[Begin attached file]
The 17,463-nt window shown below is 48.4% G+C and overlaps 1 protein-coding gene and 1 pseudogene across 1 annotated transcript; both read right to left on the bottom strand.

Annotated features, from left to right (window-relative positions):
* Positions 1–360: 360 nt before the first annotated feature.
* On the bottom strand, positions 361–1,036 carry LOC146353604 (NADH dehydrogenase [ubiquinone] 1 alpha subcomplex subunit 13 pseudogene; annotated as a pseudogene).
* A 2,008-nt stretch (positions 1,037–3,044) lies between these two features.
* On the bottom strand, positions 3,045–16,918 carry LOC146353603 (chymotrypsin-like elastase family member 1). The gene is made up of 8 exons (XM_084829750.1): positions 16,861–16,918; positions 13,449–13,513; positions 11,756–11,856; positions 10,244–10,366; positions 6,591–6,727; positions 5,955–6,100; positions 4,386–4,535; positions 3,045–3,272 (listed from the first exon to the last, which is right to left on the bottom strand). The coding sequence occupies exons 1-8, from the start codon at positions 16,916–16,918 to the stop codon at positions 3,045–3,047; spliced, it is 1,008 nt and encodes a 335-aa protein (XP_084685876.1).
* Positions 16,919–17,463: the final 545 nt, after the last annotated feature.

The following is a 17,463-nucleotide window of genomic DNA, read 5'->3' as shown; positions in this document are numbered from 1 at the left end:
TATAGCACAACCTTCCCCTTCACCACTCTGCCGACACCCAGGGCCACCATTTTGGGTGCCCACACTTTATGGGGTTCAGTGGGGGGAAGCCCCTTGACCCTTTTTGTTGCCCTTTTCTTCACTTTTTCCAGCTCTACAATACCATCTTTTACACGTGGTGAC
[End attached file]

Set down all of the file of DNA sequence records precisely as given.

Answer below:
The 17,463-nt window shown below is 48.4% G+C and overlaps 1 protein-coding gene and 1 pseudogene across 1 annotated transcript; both read right to left on the bottom strand.

Annotated features, from left to right (window-relative positions):
* Positions 1–360: 360 nt before the first annotated feature.
* On the bottom strand, positions 361–1,036 carry LOC146353604 (NADH dehydrogenase [ubiquinone] 1 alpha subcomplex subunit 13 pseudogene; annotated as a pseudogene).
* A 2,008-nt stretch (positions 1,037–3,044) lies between these two features.
* On the bottom strand, positions 3,045–16,918 carry LOC146353603 (chymotrypsin-like elastase family member 1). The gene is made up of 8 exons (XM_084829750.1): positions 16,861–16,918; positions 13,449–13,513; positions 11,756–11,856; positions 10,244–10,366; positions 6,591–6,727; positions 5,955–6,100; positions 4,386–4,535; positions 3,045–3,272 (listed from the first exon to the last, which is right to left on the bottom strand). The coding sequence occupies exons 1-8, from the start codon at positions 16,916–16,918 to the stop codon at positions 3,045–3,047; spliced, it is 1,008 nt and encodes a 335-aa protein (XP_084685876.1).
* Positions 16,919–17,463: the final 545 nt, after the last annotated feature.

The following is a 17,463-nucleotide window of genomic DNA, read 5'->3' as shown; positions in this document are numbered from 1 at the left end:
TATAGCACAACCTTCCCCTTCACCACTCTGCCGACACCCAGGGCCACCATTTTGGGTGCCCACACTTTATGGGGTTCAGTGGGGGGAAGCCCCTTGACCCTTTTTGTTGCCCTTTTCTTCACTTTTTCCAGCTCTACAATACCATCTTTTACACGTGGTGAC